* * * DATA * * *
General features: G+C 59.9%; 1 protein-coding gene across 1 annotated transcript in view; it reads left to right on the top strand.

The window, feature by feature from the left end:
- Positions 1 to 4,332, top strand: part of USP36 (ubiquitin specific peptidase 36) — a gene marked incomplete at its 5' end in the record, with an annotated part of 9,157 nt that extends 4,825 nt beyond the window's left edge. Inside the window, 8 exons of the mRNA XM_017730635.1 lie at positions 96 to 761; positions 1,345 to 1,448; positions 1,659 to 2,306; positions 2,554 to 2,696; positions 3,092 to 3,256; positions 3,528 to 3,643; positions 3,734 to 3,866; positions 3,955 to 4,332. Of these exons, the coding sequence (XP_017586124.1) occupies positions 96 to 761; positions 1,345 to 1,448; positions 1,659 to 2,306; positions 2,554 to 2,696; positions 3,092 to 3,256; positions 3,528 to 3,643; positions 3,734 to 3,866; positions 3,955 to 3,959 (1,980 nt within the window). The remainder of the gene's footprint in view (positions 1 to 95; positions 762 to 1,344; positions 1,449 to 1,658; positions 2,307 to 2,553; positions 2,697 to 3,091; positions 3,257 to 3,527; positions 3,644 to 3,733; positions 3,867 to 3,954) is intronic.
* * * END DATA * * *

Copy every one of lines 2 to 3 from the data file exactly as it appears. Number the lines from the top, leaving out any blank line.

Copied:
The window, feature by feature from the left end:
- Positions 1 to 4,332, top strand: part of USP36 (ubiquitin specific peptidase 36) — a gene marked incomplete at its 5' end in the record, with an annotated part of 9,157 nt that extends 4,825 nt beyond the window's left edge. Inside the window, 8 exons of the mRNA XM_017730635.1 lie at positions 96 to 761; positions 1,345 to 1,448; positions 1,659 to 2,306; positions 2,554 to 2,696; positions 3,092 to 3,256; positions 3,528 to 3,643; positions 3,734 to 3,866; positions 3,955 to 4,332. Of these exons, the coding sequence (XP_017586124.1) occupies positions 96 to 761; positions 1,345 to 1,448; positions 1,659 to 2,306; positions 2,554 to 2,696; positions 3,092 to 3,256; positions 3,528 to 3,643; positions 3,734 to 3,866; positions 3,955 to 3,959 (1,980 nt within the window). The remainder of the gene's footprint in view (positions 1 to 95; positions 762 to 1,344; positions 1,449 to 1,658; positions 2,307 to 2,553; positions 2,697 to 3,091; positions 3,257 to 3,527; positions 3,644 to 3,733; positions 3,867 to 3,954) is intronic.